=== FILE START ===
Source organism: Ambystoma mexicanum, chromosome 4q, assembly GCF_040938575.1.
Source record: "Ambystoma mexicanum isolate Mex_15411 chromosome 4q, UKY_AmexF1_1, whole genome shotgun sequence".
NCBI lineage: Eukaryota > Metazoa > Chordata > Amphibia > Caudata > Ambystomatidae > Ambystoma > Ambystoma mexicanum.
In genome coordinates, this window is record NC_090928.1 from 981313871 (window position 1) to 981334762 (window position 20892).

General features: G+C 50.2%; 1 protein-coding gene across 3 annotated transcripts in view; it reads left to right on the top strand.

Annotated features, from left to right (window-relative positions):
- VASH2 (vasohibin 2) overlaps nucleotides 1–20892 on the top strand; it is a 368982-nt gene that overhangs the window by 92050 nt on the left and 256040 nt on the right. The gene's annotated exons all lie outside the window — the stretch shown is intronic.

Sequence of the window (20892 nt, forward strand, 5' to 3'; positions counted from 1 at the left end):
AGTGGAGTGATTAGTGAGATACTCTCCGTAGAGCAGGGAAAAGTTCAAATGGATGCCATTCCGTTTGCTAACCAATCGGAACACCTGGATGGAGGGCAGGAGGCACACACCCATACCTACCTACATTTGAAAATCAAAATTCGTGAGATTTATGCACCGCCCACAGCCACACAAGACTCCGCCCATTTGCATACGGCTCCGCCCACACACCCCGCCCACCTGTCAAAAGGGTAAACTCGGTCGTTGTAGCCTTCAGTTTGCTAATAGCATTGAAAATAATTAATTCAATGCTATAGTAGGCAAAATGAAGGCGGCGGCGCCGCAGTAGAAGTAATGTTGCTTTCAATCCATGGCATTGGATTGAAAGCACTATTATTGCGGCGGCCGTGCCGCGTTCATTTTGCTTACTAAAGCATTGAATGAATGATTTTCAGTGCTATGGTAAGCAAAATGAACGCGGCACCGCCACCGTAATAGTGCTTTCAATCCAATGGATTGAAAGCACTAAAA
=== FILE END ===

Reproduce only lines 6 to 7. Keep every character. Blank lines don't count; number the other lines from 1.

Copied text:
Annotated features, from left to right (window-relative positions):
- VASH2 (vasohibin 2) overlaps nucleotides 1–20892 on the top strand; it is a 368982-nt gene that overhangs the window by 92050 nt on the left and 256040 nt on the right. The gene's annotated exons all lie outside the window — the stretch shown is intronic.